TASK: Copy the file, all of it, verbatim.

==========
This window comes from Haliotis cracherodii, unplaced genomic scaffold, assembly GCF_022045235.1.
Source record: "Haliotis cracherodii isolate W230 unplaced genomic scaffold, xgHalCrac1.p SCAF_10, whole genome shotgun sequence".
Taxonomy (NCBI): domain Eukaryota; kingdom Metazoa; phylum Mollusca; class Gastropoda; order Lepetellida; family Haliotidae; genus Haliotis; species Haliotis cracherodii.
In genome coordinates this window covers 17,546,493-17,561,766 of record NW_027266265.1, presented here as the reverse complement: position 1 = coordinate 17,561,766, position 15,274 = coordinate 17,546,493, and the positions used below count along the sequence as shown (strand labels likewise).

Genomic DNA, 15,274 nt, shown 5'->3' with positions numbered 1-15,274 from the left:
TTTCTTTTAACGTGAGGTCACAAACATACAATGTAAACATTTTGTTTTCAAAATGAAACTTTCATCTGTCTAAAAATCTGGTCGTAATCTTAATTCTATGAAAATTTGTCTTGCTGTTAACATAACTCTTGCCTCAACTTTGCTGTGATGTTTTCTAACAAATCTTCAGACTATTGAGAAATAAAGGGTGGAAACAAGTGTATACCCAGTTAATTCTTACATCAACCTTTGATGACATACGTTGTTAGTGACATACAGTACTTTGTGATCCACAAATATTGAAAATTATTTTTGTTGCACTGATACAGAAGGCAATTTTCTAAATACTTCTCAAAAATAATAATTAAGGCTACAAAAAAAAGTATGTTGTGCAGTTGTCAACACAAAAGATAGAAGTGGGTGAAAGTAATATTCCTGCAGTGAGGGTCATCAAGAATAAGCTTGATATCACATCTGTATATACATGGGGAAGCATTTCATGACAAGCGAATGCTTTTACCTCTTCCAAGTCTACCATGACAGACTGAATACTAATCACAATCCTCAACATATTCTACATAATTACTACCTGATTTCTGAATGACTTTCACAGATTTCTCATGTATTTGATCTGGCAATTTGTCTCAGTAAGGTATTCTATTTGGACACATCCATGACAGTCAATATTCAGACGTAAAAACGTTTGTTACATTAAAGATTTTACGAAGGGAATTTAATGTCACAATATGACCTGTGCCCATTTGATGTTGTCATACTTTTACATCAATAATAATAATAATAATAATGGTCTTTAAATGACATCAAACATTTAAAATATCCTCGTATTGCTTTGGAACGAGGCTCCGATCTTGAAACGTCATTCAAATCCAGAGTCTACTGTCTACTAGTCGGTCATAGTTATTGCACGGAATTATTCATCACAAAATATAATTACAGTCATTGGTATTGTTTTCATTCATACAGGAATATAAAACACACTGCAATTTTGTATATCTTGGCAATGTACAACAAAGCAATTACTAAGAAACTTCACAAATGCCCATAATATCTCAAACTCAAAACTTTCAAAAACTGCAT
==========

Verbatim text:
This window comes from Haliotis cracherodii, unplaced genomic scaffold, assembly GCF_022045235.1.
Source record: "Haliotis cracherodii isolate W230 unplaced genomic scaffold, xgHalCrac1.p SCAF_10, whole genome shotgun sequence".
Taxonomy (NCBI): domain Eukaryota; kingdom Metazoa; phylum Mollusca; class Gastropoda; order Lepetellida; family Haliotidae; genus Haliotis; species Haliotis cracherodii.
In genome coordinates this window covers 17,546,493-17,561,766 of record NW_027266265.1, presented here as the reverse complement: position 1 = coordinate 17,561,766, position 15,274 = coordinate 17,546,493, and the positions used below count along the sequence as shown (strand labels likewise).

Genomic DNA, 15,274 nt, shown 5'->3' with positions numbered 1-15,274 from the left:
TTTCTTTTAACGTGAGGTCACAAACATACAATGTAAACATTTTGTTTTCAAAATGAAACTTTCATCTGTCTAAAAATCTGGTCGTAATCTTAATTCTATGAAAATTTGTCTTGCTGTTAACATAACTCTTGCCTCAACTTTGCTGTGATGTTTTCTAACAAATCTTCAGACTATTGAGAAATAAAGGGTGGAAACAAGTGTATACCCAGTTAATTCTTACATCAACCTTTGATGACATACGTTGTTAGTGACATACAGTACTTTGTGATCCACAAATATTGAAAATTATTTTTGTTGCACTGATACAGAAGGCAATTTTCTAAATACTTCTCAAAAATAATAATTAAGGCTACAAAAAAAAGTATGTTGTGCAGTTGTCAACACAAAAGATAGAAGTGGGTGAAAGTAATATTCCTGCAGTGAGGGTCATCAAGAATAAGCTTGATATCACATCTGTATATACATGGGGAAGCATTTCATGACAAGCGAATGCTTTTACCTCTTCCAAGTCTACCATGACAGACTGAATACTAATCACAATCCTCAACATATTCTACATAATTACTACCTGATTTCTGAATGACTTTCACAGATTTCTCATGTATTTGATCTGGCAATTTGTCTCAGTAAGGTATTCTATTTGGACACATCCATGACAGTCAATATTCAGACGTAAAAACGTTTGTTACATTAAAGATTTTACGAAGGGAATTTAATGTCACAATATGACCTGTGCCCATTTGATGTTGTCATACTTTTACATCAATAATAATAATAATAATAATGGTCTTTAAATGACATCAAACATTTAAAATATCCTCGTATTGCTTTGGAACGAGGCTCCGATCTTGAAACGTCATTCAAATCCAGAGTCTACTGTCTACTAGTCGGTCATAGTTATTGCACGGAATTATTCATCACAAAATATAATTACAGTCATTGGTATTGTTTTCATTCATACAGGAATATAAAACACACTGCAATTTTGTATATCTTGGCAATGTACAACAAAGCAATTACTAAGAAACTTCACAAATGCCCATAATATCTCAAACTCAAAACTTTCAAAAACTGCAT